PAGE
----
Witnessed as many clients rediscovered a sense of hope, confidence, trust, perseverance and self-esteem during their sessions.

State Actor Engagement:

Strengthened partnerships with local state actors including police, prosecutors, magistrates, healthcare officials, and social development via continuous and strategic engagement.

Created accountability in individual instances of misconduct at every level.

Built capacity through ongoing workshops - three workshops for the specialised Family Violence, Child Abuse and Sexual Offences (FCS) Unit and eight workshops for the Diepsloot Community Policing Forum (CPF) GBV Taskforce.

Continued to lead initiatives under the Diepsloot GBV Forum including advocacy around the lack of post-rape medical care, an anti-rape March to raise awareness around high levels of sexual violence and a Community Dialogue during the 16 Days of Activism.

Community Engagement:

Engaged 16,560 community members through 73 talks at two local government clinics, a monthly segment on a local community radio station, and talks at various stakeholder events.

Facilitated six workshops for community members with 20 to 67 participants per workshop.

Conducted a 12-month project in two Diepsloot primary schools to: 1) increase school capacity to more effectively prevent and respond to sexual violence; 2) increase accountability in cases of sexual violence in schools; and 3) cultivate an environment conducive to learners reporting instances of sexual violence in school or elsewhere. 

Despite ongoing challenges and obstacles, we press on, inspired by the words of one of our clients who had experienced domestic violence for over 15 years before approaching LvA for assistance. When reflecting on her journey with LvA, she stated:

“Challenges are still there… But I’m strong now to face my challenges without any fear. I am bold, strong, courageous, stable and grounded. Nothing and no one will stand in my way of reaching my destiny or goal… I am a changed person.”

With your support, we look forward to expanding our impact in 2020, reaching even more victims and ensuring that the justice system provides and effective and efficient response in all cases of GBV.

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In 2019, LvA made tremendous strides in advancing its mission to provide integrated legal and psychosocial support services to victims of gender-based violence (GBV) and to facilitate systemic change through strategic engagement with state actors and the communities in which we serve.

LvA provided critical legal and/or psychosocial support to 307 GBV victims, with 85 clients receiving both legal and psychosocial support. LvA supported 200 new clients who first came to LvA in 2019, including 17 family members of clients, while the remaining 107 are clients who came to LvA in previous years that continued receiving support in 2019. This reflects the long-term support that LvA provides to its clients.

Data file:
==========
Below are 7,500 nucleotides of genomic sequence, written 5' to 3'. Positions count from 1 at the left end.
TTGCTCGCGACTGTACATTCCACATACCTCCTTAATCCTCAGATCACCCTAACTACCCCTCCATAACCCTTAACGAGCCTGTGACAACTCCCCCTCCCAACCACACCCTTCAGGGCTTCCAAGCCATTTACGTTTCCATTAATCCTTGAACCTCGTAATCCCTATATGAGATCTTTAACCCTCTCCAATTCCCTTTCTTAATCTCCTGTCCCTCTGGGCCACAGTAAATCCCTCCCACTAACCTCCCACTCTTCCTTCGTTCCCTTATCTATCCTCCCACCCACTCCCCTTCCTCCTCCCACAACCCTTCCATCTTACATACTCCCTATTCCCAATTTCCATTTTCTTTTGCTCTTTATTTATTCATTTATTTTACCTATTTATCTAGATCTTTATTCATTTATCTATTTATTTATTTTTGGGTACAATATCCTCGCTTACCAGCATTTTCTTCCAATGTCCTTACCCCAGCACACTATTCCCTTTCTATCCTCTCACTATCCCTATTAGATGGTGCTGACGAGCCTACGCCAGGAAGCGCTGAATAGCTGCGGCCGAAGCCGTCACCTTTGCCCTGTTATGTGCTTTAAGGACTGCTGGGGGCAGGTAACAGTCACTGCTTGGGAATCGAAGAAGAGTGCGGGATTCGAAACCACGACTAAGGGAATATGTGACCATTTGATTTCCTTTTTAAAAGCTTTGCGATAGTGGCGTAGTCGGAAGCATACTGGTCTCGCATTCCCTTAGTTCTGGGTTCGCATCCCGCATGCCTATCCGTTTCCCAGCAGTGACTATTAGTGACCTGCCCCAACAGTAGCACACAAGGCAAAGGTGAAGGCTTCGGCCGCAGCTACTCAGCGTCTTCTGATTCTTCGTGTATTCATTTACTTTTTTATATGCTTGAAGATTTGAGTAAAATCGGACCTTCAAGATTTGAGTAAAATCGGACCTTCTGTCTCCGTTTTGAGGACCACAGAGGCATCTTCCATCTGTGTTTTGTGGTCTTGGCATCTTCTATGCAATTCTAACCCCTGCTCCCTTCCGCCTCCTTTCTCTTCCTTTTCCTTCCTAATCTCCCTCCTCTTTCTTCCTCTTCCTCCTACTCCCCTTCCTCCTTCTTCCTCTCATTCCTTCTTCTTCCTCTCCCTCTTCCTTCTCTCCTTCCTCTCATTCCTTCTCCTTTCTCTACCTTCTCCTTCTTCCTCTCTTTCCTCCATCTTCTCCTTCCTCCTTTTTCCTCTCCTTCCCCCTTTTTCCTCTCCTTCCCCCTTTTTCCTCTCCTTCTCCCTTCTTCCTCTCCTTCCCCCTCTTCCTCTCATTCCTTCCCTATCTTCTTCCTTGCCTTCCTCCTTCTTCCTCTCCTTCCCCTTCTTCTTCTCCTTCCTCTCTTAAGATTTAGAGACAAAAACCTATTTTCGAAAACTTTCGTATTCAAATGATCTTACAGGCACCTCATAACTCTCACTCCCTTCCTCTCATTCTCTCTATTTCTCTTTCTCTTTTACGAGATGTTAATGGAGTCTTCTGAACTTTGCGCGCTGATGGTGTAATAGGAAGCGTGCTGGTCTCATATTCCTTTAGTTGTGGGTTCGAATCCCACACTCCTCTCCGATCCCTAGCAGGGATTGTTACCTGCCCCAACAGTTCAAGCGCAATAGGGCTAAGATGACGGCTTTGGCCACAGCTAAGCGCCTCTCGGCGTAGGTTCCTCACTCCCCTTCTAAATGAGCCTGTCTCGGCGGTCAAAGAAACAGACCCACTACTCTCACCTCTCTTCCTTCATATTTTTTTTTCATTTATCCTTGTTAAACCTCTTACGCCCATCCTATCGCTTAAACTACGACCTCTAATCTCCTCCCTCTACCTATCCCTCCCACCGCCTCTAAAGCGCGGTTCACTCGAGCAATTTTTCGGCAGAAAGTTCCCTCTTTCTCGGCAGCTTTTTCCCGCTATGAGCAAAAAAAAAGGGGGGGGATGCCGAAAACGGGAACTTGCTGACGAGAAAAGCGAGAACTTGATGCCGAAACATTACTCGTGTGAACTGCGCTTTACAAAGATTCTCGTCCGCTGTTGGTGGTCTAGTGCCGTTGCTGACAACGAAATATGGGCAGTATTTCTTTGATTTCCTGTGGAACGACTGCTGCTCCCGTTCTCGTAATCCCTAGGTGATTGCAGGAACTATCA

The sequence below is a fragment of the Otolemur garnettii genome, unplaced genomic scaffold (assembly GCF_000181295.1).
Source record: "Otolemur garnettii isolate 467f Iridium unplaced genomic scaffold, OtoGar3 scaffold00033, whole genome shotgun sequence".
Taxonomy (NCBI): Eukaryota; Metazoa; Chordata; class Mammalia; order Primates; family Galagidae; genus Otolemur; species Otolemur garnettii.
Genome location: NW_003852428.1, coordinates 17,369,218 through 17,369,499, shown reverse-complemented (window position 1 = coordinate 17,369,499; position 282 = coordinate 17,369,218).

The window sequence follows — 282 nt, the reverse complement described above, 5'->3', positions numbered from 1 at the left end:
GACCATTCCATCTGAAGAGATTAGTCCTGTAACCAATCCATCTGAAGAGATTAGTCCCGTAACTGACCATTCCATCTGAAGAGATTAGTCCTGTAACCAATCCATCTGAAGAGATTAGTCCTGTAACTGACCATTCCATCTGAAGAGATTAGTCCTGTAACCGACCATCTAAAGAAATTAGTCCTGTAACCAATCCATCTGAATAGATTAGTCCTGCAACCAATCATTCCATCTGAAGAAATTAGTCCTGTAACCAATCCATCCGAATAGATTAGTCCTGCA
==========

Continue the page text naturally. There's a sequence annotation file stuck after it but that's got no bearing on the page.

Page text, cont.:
See below for a brief summary of activities and outcomes achieved under each programme in 2019:

Direct Legal Services: LvA provided direct legal services to 253 clients. Specifically, LvA provided protection order assistance to 88 clients, comprehensive criminal case support to 128 clients, and legal advice only to 61 clients. Note that 23 clients received more than one form of legal assistance. For clients receiving protection order assistance, 100% of clients who submitted their application to court received interim protection orders and 77% of clients who attended their final hearing received final protection orders. In criminal cases supported by LvA, 16 perpetrators pled guilty / were convicted of various charges including attempted murder, rape, statutory rape, assault and contravention of a protection order, receiving heavy sentences for their actions including three life sentences, a 15-year sentence, two 12-year sentences and two 10-year sentences.  

Psychosocial Support: LvA provided psychosocial support to 138 clients, with 23 clients receiving both individual and group therapy. Specifically, LvA provided 790 individual therapy sessions to 114 clients and 130 sessions to 22 primary caregivers of minor clients which focused on psychoeducation, self-care and parenting skills. LvA also provided group therapy to 24 clients divided into the following four groups: adolescent clients aged 12-14 who had experienced sexual violence; minors aged 15 – 18 years old; minors living with cognitive disabilities; and primary caregivers of minor clients. Many psychosocial support clients experienced significant shifts during therapy and counselling, rediscovering a sense of hope, confidence, trust, perseverance and self-esteem during their sessions. LvA also facilitated four psychoeducational workshops for 18 caregivers on understanding trauma for primary caregivers in 2019. Lastly, LvA provided group therapy and psychoeducational workshops to an additional 70 community members in partnership with another Diepsloot service provider.